People (or “human factor”) who are crucial in marketing services. For example: when deciding which hairdresser to go to, do you prefer a rude and impolite hairdresser or a kind and attentive person? And when you have to go to a store, do you prefer someone with little or no knowledge of the catalog or someone knowledgeable? Processes, i.e. the way the company organizes its work. If one day you need the services of lawyers or architects, you will surely choose those who give you the best guarantee of punctuality, accuracy, precision, professional rigor, communication and continuous attention. Or do you prefer them to be messy and unpredictable? Physical evidence. This means that, unlike the purchase of a product, services are usually immaterial and cannot always be standardized. If you want to know what you're buying before you pay for it, you want to get a sample (or as realistic a representation as possible) so you can understand what you're buying. If you visit a website or travel agency to do tourism, you will surely want to see photos of the hotel you are staying at so as not to experience any surprises.
“People”, “Processes” and “Physical Evidence” are three terms that also begin with “P”, so that the “Improved Marketing Mix” model has been referred to as “7P” since 1981.
That is still valid
Perhaps in a few years other scientists will pop up to propose new "pes", but for now the marketing mix of the 7Ps continues to work well.
Think of the e-business (or face-to-face) you want and see brands strive to excel (or not) in each of these levers. Organizations like Netflix, M & M & # 39; s or one of the most popular brands in the world last year are distinguished by the fact that they offer products (or services) that adapt to people's needs and wants, at prices that are suitable for the respective goal. that are advertised in many ways (in person, online, viral …) and that are disseminated through all kinds of modalities, be it electronically or physically.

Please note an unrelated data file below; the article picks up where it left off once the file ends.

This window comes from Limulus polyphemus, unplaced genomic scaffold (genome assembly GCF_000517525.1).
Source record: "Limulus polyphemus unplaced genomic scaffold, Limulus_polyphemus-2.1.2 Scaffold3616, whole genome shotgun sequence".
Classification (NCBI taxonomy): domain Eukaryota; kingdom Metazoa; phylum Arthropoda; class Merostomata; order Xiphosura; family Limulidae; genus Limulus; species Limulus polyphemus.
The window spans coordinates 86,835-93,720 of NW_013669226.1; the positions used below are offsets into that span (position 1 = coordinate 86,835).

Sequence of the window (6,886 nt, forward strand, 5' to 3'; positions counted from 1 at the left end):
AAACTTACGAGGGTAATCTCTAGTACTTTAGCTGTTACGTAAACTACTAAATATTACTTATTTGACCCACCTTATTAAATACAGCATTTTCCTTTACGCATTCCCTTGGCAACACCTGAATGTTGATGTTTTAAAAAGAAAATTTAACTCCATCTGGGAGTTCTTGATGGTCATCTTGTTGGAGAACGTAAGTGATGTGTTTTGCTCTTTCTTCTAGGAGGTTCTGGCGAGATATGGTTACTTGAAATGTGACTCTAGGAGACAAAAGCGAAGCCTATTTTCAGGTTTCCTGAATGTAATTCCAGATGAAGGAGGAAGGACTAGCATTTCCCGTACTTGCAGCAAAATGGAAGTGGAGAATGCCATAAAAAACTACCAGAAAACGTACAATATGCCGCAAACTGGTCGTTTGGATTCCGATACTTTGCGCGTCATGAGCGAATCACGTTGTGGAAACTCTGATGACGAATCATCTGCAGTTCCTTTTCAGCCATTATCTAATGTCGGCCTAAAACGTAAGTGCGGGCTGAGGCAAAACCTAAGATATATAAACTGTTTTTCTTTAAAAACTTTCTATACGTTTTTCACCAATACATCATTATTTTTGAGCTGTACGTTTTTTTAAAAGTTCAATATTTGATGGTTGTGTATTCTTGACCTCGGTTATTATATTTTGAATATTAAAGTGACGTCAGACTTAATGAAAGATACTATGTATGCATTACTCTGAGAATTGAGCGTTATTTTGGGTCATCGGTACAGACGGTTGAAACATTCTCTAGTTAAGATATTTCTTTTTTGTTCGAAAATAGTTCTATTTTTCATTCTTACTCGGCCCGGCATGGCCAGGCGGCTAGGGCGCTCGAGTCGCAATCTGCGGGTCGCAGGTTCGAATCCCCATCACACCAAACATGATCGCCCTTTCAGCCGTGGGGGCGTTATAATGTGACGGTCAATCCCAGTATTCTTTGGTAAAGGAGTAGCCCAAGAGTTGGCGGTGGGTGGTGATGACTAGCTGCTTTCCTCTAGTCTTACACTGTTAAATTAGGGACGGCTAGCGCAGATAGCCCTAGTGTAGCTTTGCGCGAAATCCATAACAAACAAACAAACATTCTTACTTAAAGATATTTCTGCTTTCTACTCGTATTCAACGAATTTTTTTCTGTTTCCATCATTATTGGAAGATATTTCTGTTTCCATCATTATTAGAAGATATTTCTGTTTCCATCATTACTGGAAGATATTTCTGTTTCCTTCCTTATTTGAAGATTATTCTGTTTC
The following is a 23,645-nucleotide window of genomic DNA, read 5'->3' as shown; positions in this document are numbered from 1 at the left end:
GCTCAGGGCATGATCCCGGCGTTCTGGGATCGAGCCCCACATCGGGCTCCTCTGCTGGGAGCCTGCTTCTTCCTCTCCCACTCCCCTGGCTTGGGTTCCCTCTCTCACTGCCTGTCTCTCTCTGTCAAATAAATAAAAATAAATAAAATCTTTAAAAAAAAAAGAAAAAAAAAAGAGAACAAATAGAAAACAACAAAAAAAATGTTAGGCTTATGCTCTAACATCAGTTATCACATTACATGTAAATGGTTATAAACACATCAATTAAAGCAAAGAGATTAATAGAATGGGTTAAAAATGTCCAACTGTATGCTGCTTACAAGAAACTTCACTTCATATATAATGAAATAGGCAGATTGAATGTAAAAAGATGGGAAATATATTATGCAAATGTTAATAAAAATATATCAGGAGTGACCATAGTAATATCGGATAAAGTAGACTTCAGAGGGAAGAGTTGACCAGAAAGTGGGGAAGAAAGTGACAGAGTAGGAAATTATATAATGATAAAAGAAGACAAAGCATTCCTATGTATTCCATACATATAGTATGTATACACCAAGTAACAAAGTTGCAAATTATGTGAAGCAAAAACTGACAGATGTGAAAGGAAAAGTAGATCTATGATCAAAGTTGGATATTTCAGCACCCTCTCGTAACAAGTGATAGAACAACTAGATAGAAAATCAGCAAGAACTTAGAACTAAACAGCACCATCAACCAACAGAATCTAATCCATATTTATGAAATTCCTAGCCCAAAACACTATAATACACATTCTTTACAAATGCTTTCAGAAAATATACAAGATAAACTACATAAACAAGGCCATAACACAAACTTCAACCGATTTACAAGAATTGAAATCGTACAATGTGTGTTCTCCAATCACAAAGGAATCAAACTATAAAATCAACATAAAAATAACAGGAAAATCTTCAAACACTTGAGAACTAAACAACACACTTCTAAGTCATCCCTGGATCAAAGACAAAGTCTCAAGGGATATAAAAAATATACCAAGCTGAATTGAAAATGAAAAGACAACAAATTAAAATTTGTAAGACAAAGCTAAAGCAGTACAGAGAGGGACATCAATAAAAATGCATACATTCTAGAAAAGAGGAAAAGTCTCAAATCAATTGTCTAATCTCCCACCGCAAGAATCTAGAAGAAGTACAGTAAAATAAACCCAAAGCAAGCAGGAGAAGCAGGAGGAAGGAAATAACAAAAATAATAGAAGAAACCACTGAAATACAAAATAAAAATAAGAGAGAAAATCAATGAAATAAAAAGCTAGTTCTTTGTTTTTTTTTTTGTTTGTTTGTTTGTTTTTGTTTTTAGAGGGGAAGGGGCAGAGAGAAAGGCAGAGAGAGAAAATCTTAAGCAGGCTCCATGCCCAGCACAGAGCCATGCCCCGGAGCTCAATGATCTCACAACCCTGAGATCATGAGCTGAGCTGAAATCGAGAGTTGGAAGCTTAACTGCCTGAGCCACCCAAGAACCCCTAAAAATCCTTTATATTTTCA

In addition, these organizations maintain a reputation for excellence in all of their processes, try to provide excellent treatment and service to customers (people), and generally manage to provide sufficient physical evidence, either through, to their prospective customers Showrooms. , Demos, workshops or even the recommendation and testimonial of other users.
Seven types of stories
I make a point. A few years ago I made sure that there are seven great types of narratives that all (good) companies consciously or unconsciously use and combine. I have commonly referred to them as "deposits" because they are buried in the foundations of all organizations and sometimes go unnoticed.
I promise I'll describe them better in my next post, but now think of these seven types of stories: